The products themselves could be dangerous and are likely to encourage high-risk sexual behaviour.
As office workers scurry home in the lingering light just after sunset in Harare, street vendors raise their sales pitches to prospective customers.
Innocent Mutopo displays his wares on the busy Leopold Takawira Street in the central business district of Zimbabwe’s capital. Pickings are rich tonight: his customers are queuing up and Mutopo’s merchandise — plastic packets the size of tea bags — are quickly changing hands.
“I have sex enhancers and STI [sexually transmitted infection] treatments today,” he tells a middle-aged man, waving at a batch of sacks, which he claims will cure STIs, “but I have run out of Congo Dust.”
The out-of-stock herbal sex enhancer is his most popular product, Mutopo says, while he is busy selling the man a container allegedly containing baboon urine. This is also a sexual enhancer, which he gets from the neighbouring province of Mashonaland East, he says.
The baboon urine costs the customer a $1 bond coin (equivalent to one United States dollar, according to the government) but Mutopo charges $2 for Congo Dust.
When his customer is out of sight, the vendor fishes a small bag out of his trouser pocket. He is keeping it for a regular buyer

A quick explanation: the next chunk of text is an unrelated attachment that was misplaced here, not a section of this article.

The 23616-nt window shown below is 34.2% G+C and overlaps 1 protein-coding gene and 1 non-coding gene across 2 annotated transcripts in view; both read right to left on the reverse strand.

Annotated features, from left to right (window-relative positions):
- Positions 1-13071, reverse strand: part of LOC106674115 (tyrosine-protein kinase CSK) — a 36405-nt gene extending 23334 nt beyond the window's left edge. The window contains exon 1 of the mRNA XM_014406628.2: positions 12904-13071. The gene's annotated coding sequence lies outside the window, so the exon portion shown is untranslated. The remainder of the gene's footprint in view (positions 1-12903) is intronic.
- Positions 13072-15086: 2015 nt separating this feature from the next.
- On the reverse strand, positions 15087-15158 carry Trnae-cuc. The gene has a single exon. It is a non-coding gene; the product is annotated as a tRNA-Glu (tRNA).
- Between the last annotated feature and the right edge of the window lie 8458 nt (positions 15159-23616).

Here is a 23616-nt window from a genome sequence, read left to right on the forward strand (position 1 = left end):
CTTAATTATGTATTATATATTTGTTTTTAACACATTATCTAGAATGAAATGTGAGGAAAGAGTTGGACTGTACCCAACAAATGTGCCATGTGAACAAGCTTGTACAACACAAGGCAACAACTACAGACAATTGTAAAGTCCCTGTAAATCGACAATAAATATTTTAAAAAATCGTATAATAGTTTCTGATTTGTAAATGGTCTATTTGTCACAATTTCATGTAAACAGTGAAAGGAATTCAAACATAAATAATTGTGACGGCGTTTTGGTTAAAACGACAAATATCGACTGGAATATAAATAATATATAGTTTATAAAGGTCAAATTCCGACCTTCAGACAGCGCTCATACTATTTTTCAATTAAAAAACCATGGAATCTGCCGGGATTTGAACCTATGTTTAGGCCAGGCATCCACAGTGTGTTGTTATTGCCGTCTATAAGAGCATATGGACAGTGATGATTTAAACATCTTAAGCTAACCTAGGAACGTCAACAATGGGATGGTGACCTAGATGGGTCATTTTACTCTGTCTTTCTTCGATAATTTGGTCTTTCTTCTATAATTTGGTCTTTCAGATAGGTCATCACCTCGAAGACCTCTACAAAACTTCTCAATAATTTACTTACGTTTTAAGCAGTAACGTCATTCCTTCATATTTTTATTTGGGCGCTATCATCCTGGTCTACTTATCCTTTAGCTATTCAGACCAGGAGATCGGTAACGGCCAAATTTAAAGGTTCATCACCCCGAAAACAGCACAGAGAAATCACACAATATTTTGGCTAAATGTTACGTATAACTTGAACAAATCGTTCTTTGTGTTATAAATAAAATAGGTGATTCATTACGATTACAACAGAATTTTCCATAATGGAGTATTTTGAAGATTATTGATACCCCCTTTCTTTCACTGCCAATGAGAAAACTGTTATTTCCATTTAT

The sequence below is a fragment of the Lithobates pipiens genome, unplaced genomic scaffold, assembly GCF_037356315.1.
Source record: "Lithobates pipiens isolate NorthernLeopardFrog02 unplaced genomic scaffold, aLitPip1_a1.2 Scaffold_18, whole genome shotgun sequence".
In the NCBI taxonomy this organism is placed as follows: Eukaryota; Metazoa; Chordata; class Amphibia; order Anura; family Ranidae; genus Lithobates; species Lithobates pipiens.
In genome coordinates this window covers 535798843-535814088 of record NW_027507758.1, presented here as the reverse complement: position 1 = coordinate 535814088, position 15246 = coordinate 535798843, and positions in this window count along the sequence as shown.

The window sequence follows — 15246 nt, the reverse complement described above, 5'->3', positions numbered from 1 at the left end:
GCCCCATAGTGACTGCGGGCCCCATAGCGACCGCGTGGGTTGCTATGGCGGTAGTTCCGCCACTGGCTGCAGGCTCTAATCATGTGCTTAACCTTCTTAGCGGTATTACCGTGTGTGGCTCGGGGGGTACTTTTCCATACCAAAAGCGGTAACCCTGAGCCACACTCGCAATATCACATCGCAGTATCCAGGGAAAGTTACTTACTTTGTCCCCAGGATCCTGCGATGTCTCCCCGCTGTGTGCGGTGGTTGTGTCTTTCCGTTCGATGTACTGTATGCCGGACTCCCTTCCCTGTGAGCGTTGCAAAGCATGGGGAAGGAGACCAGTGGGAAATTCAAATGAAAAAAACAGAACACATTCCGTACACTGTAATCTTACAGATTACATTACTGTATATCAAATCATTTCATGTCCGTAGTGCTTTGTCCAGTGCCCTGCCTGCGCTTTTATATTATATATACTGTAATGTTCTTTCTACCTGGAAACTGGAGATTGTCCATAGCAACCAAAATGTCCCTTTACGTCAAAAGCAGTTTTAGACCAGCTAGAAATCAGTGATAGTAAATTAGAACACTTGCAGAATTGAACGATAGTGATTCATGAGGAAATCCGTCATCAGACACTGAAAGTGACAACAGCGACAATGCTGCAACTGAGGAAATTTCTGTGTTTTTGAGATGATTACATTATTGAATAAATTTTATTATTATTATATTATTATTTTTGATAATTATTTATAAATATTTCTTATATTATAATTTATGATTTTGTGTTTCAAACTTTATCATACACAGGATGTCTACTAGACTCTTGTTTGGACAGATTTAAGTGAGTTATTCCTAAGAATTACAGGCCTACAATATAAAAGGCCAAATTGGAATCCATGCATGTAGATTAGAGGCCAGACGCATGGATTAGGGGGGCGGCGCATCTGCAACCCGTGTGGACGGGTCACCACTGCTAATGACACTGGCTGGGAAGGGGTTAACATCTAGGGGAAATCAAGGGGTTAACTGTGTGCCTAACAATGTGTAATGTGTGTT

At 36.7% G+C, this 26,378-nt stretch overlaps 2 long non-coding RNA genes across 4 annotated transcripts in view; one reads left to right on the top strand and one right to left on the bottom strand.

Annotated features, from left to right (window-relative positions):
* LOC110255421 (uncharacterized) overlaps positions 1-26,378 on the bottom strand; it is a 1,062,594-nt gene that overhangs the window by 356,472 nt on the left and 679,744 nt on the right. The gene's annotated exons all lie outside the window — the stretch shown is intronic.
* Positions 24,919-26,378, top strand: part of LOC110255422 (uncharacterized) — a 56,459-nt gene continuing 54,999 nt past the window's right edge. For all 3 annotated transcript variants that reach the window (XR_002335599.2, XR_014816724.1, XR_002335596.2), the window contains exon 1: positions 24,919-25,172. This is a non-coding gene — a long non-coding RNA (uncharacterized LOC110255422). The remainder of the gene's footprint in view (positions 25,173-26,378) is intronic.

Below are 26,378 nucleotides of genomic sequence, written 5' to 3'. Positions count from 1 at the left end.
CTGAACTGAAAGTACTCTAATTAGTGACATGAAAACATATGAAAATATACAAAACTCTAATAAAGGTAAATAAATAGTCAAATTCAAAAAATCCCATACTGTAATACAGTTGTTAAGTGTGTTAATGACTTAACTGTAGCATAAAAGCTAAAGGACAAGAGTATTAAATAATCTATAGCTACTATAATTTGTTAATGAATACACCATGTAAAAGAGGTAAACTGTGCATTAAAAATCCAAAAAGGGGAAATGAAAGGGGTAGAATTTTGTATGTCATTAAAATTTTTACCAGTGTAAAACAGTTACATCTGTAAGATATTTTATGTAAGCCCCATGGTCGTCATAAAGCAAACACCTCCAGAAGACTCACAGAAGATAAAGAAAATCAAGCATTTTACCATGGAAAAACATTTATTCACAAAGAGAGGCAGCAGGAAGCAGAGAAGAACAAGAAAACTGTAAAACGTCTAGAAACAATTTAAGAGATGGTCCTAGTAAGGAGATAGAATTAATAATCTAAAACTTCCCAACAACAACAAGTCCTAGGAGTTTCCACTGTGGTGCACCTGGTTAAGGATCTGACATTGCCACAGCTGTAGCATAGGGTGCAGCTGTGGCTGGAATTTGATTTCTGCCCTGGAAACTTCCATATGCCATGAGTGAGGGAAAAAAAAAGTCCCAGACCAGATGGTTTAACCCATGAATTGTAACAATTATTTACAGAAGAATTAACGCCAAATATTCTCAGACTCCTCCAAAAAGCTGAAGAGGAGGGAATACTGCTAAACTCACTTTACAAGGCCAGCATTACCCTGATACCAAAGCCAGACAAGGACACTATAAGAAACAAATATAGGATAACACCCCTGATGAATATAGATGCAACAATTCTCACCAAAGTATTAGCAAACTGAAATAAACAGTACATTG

“AN INCREDIBLE MAN LOADER BAZOOKA SUPER ERECTOR THAT CAN DRIVE YOU UP TO SIX ROUNDS” it boldly proclaims on the piece of white paper stuffed into the small plastic bag of brownish powder. “All will be quiet but when action comes, ooh! You will see”, the packaging promises.
Mix just a pinch or two of the brownish powder with water and apply it generously to the penis between one and three hours before intercourse, Mutopo explains, and an erection will last for up to an hour. One sachet contains enough powder for two or three applications.
“Our sex enhancers give you more sperm power,” he boasts.
He does not know what his top seller really contains, though, saying they are “traditional African herbs”. His suppliers are long-distance truck drivers who bring the mix, and other sex enhancers, from the Democratic Republic of the Congo and Zambia.
Congo Dust, like all unregistered sex-performance enhancers, is illegal in Zimbabwe. Shingai Gwatidzo, the projects officer of the Medicines Control Authority of Zimbabwe, says there has been a surge in street vending and backpack dealing of unregistered medicines in central Harare.